WASHINGTON (Reuters) - The U.S. Department of Health and Human Services on Thursday released a final rule allowing doctors, nurses and other health workers to opt out of procedures such as abortions and sterilizations which violate their personal or religious beliefs.
The rule, proposed more than a year ago, reinforces a set of 25 laws passed by Congress that protect “conscience rights” in healthcare, HHS said. Those laws allow health providers and entities to opt out of providing, participating in, paying for or referring for healthcare services that they have personal or religious objections to, HHS said.
The rule will be effective 60 days from its final publication and enforced by the agency’s Office of Civil Rights.
“Finally, laws prohibiting government funded discrimination against conscience and religious freedom will be enforced like every other civil rights law,” Roger Severino, director of HHS’s Office of Civil Rights, said in a statement.
“This rule ensures that healthcare entities and professionals won’t be bullied out of the healthcare field because they decline to participate in actions that violate their conscience, including the taking of human life,” he said.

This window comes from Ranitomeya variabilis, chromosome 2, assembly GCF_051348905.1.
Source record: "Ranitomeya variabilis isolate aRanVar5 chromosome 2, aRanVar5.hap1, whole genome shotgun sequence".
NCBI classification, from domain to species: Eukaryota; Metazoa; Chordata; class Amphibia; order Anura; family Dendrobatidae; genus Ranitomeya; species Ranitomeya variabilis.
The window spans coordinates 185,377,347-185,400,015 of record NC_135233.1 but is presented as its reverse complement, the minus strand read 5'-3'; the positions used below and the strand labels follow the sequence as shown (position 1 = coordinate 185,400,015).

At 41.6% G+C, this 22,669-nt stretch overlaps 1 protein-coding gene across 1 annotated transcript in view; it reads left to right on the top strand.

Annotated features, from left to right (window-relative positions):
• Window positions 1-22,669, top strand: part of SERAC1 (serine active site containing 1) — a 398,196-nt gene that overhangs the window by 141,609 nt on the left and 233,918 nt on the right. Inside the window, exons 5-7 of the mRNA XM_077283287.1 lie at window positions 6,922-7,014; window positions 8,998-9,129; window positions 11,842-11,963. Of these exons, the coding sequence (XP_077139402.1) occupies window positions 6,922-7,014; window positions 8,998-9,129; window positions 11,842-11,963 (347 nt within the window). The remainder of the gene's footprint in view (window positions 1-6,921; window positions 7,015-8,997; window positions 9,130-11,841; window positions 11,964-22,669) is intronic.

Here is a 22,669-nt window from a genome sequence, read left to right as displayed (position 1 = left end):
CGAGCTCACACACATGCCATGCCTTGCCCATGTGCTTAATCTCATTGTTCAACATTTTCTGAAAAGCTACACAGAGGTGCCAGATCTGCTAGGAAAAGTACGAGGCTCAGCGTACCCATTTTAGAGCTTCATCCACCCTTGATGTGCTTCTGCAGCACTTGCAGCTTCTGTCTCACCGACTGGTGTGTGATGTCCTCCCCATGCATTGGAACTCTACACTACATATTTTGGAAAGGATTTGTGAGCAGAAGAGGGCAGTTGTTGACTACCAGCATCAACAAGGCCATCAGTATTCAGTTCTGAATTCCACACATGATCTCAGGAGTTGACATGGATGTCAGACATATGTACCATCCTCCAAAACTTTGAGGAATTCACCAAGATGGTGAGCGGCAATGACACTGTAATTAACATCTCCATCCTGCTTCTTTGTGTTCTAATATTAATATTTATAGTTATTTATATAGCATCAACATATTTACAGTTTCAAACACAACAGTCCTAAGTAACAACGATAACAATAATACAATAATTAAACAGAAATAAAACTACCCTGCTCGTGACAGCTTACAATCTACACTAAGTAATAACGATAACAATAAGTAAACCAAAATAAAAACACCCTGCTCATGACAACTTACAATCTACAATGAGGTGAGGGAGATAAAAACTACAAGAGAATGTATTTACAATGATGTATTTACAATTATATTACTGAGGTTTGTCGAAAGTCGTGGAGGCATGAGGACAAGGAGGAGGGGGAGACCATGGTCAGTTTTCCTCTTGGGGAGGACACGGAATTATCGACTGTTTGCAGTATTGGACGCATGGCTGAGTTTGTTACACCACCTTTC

Physicians, medical groups and others have warned the rule would erode protections for vulnerable patients in healthcare, including gay and transgender individuals.
“This administration shows itself to be determined to use religious liberty to harm communities it deems less worthy of equal treatment under the law,” Louise Melling, deputy legal director at the American Civil Liberties Union, said in a statement.
“This rule threatens to prevent people from accessing critical medical care and may endanger people’s lives,” Melling said.
In April 2018, the American Medical Association wrote to HHS Secretary Alex Azar warning that the rule would further marginalize vulnerable patient populations. The group also said conscience rights for physicians were not unlimited.
President Donald Trump’s administration has prioritized expanding religious liberty protections through measures that included an executive order in May 2017. HHS created a new Office of Conscience and Religious Freedom within its Office of Civil Rights more than a year ago, and soon after proposed its conscience rule.
Reporting by Yasmeen Abutaleb; Editing by Richard Chang
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